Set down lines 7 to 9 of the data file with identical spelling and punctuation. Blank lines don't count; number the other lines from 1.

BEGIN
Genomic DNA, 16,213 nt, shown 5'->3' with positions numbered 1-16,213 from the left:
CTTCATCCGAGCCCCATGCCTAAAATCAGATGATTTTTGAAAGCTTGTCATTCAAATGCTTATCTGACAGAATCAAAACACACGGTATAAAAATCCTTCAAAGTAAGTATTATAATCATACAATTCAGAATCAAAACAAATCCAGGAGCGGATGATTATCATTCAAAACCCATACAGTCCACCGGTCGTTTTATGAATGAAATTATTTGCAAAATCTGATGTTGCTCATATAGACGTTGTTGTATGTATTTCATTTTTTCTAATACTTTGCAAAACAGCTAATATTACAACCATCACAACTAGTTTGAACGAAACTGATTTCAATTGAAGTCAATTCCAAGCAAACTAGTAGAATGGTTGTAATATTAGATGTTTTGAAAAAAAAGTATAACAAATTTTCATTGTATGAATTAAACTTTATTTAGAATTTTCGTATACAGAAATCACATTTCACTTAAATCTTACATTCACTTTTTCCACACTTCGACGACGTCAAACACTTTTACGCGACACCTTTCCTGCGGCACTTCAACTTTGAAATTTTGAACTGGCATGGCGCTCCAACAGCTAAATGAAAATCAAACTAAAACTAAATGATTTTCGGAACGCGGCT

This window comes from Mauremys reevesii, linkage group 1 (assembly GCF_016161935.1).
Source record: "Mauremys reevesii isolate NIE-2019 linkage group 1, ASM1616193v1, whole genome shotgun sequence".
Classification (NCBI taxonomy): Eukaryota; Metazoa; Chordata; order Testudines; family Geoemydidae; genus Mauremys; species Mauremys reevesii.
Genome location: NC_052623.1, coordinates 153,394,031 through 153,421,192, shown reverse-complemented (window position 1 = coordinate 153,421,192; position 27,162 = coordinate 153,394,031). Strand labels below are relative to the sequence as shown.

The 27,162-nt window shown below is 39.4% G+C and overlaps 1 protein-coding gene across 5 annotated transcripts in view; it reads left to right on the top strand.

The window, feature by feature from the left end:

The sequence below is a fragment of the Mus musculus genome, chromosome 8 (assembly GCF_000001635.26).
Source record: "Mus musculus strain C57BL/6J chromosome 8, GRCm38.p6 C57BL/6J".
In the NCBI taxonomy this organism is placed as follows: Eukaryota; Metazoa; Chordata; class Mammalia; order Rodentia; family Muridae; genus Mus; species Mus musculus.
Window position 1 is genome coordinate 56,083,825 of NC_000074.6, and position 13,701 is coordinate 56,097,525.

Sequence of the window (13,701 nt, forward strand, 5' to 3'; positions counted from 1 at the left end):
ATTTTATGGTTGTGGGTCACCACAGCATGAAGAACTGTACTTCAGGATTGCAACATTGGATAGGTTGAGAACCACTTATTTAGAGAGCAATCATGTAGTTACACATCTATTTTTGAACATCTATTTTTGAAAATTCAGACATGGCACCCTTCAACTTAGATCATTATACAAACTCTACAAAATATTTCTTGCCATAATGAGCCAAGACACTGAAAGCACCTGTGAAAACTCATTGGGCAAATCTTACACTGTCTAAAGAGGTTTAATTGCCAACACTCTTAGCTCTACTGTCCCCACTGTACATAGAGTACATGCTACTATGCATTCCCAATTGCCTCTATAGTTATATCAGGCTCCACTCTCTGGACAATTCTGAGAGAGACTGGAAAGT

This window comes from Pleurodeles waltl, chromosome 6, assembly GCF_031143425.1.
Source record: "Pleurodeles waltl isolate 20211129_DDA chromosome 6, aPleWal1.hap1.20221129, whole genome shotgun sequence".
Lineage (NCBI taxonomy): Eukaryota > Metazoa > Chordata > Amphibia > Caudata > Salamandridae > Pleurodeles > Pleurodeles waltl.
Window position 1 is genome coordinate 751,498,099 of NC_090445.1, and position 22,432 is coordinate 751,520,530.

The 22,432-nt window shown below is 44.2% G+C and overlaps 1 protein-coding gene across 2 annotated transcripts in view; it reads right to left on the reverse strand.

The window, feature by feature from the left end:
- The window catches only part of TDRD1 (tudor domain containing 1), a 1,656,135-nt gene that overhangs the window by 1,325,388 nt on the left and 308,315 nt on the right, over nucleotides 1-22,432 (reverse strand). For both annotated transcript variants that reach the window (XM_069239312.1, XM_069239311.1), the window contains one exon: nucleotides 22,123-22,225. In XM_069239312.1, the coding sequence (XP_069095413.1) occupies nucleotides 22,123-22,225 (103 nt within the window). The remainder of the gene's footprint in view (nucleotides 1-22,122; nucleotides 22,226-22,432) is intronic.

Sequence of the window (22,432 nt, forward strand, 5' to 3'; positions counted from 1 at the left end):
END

The 27,162-nt window shown below is 39.4% G+C and overlaps 1 protein-coding gene across 5 annotated transcripts in view; it reads left to right on the top strand.

The window, feature by feature from the left end:

The sequence below is a fragment of the Mus musculus genome, chromosome 8 (assembly GCF_000001635.26).